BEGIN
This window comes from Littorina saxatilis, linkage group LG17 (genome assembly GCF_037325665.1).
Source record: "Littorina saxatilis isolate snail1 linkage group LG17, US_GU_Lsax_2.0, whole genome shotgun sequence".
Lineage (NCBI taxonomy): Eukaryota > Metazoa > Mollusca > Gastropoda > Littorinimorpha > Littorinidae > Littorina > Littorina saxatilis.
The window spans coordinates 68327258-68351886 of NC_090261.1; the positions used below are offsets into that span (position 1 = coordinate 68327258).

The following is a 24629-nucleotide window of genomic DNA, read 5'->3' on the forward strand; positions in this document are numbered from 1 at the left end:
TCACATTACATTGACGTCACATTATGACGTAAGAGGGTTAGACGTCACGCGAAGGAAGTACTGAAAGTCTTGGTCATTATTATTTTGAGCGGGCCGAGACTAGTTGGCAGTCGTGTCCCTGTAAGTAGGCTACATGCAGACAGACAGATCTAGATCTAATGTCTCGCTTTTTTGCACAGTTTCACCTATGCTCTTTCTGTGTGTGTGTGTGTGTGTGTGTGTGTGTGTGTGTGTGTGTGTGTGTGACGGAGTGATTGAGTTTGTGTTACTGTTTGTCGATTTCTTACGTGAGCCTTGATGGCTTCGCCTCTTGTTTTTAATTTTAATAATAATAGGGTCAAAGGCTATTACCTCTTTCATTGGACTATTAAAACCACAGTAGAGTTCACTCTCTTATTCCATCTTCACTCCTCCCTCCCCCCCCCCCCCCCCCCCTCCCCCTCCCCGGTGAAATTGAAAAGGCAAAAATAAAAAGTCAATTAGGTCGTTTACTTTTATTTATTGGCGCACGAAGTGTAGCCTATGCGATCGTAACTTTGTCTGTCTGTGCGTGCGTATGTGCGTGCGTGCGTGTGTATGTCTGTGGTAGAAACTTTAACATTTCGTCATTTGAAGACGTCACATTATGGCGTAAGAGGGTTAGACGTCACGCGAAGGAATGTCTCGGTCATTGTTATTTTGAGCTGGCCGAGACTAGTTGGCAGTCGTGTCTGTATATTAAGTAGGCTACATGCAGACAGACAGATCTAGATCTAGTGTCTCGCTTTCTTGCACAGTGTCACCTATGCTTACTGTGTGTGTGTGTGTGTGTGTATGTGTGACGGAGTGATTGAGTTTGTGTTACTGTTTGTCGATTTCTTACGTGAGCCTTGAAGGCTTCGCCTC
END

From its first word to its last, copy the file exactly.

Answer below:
This window comes from Littorina saxatilis, linkage group LG17 (genome assembly GCF_037325665.1).
Source record: "Littorina saxatilis isolate snail1 linkage group LG17, US_GU_Lsax_2.0, whole genome shotgun sequence".
Lineage (NCBI taxonomy): Eukaryota > Metazoa > Mollusca > Gastropoda > Littorinimorpha > Littorinidae > Littorina > Littorina saxatilis.
The window spans coordinates 68327258-68351886 of NC_090261.1; the positions used below are offsets into that span (position 1 = coordinate 68327258).

The following is a 24629-nucleotide window of genomic DNA, read 5'->3' on the forward strand; positions in this document are numbered from 1 at the left end:
TCACATTACATTGACGTCACATTATGACGTAAGAGGGTTAGACGTCACGCGAAGGAAGTACTGAAAGTCTTGGTCATTATTATTTTGAGCGGGCCGAGACTAGTTGGCAGTCGTGTCCCTGTAAGTAGGCTACATGCAGACAGACAGATCTAGATCTAATGTCTCGCTTTTTTGCACAGTTTCACCTATGCTCTTTCTGTGTGTGTGTGTGTGTGTGTGTGTGTGTGTGTGTGTGTGTGTGTGTGACGGAGTGATTGAGTTTGTGTTACTGTTTGTCGATTTCTTACGTGAGCCTTGATGGCTTCGCCTCTTGTTTTTAATTTTAATAATAATAGGGTCAAAGGCTATTACCTCTTTCATTGGACTATTAAAACCACAGTAGAGTTCACTCTCTTATTCCATCTTCACTCCTCCCTCCCCCCCCCCCCCCCCCCCTCCCCCTCCCCGGTGAAATTGAAAAGGCAAAAATAAAAAGTCAATTAGGTCGTTTACTTTTATTTATTGGCGCACGAAGTGTAGCCTATGCGATCGTAACTTTGTCTGTCTGTGCGTGCGTATGTGCGTGCGTGCGTGTGTATGTCTGTGGTAGAAACTTTAACATTTCGTCATTTGAAGACGTCACATTATGGCGTAAGAGGGTTAGACGTCACGCGAAGGAATGTCTCGGTCATTGTTATTTTGAGCTGGCCGAGACTAGTTGGCAGTCGTGTCTGTATATTAAGTAGGCTACATGCAGACAGACAGATCTAGATCTAGTGTCTCGCTTTCTTGCACAGTGTCACCTATGCTTACTGTGTGTGTGTGTGTGTGTGTATGTGTGACGGAGTGATTGAGTTTGTGTTACTGTTTGTCGATTTCTTACGTGAGCCTTGAAGGCTTCGCCTC